Ask a Nutritionist: Are Plant Proteins Complete?
Studies have shown that plant-based diets are health-promoting and may help in the prevention and treatment of certain diseases — a theory NGI touted for 40 years. However, the myth that plant proteins are not “complete” and are not a sufficient substitute for animal proteins persists.
Many sources claim that certain plant proteins need to be combined very specifically at every meal in order for the human body to utilize them as well as animal proteins. This theory is not exactly true.
All proteins are made up of different amino acids, some of which are essential — meaning the body cannot manufacture them on its own and they need to come from food sources. Different protein sources have varying amounts of each of the amino acids. For example, wheat proteins are typically lower in an amino acid called lysine and higher in the amino acid methionine. Beans are the opposite; they are a bit lower in methionine and higher in lysine. It stands to reason that eating the two in combination will then result in a “complete protein” that the body can effectively utilize.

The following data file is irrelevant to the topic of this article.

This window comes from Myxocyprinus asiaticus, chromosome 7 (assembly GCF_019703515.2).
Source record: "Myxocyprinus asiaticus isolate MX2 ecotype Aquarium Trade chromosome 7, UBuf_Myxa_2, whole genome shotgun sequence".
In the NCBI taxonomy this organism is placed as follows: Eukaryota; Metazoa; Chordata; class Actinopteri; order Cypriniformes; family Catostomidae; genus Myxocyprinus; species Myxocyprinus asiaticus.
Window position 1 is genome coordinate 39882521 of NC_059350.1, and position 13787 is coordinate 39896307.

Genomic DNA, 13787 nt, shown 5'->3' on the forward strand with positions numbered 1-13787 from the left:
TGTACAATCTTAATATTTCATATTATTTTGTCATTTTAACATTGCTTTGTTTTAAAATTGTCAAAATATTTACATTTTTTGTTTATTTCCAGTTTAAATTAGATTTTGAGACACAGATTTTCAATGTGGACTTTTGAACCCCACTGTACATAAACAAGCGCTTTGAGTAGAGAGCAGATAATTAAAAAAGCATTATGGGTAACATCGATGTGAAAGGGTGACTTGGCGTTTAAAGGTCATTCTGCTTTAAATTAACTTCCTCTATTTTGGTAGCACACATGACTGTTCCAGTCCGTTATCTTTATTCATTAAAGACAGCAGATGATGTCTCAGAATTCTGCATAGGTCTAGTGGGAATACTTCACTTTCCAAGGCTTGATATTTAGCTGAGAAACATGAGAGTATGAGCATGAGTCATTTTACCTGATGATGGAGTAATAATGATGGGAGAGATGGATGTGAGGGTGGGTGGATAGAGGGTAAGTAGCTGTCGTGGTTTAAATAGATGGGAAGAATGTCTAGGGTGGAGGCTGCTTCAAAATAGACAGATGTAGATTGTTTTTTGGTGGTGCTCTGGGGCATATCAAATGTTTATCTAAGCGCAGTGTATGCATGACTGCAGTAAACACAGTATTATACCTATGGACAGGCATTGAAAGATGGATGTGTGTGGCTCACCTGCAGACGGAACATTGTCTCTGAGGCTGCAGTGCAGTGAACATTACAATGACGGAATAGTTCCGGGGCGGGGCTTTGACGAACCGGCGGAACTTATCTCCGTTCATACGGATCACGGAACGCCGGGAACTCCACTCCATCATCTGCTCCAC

While this is true in theory, the good news is that these “complementary” proteins do not need to be eaten in the same meal. Recent research has actually shown that an assortment of plant foods eaten throughout the day can provide a more than adequate quantity of protein. These foods will provide all of the amino acids in adequate quantities without having to carefully plan the consumption of complementary proteins at every meal. This is because our bodies contain an amino acid pool that acts as short-term storage for these different amino acids that can be drawn upon as necessary. Meaning, amino acids consumed earlier in the day will eventually be combined with those eaten later in the day to a proper amount of protein.
A recent meta-analysis found no significant difference in protein needs due to a protein source, whether it be plant- or animal-based, suggesting plant proteins are utilized just as effectively as animal proteins. In other words, a varied and appropriately planned vegetarian or vegan diet is nutritionally sufficient when it comes to protein. In fact, almost all Americans, including vegetarians and vegans, consume more protein than is actually needed.
This post was originally written by Colleen McConnell, MS Candidate in Nutrition at NYU and James J Peters VA Medical Center Dietetic Intern, and published by the Natural Gourmet Institute. Learn more about today's Natural Gourmet Center.
Completing The Limiting Essential Amino Acid Picture (2013)
Position of the American Dietetic Association: Vegetarian Diets (2009)
Plant proteins in relation to human protein and amino acid nutrition (Young 1994)
Protein Requirements in Healthy Adults: A Meta-analysis of Nitrogen Balance Studies (2014)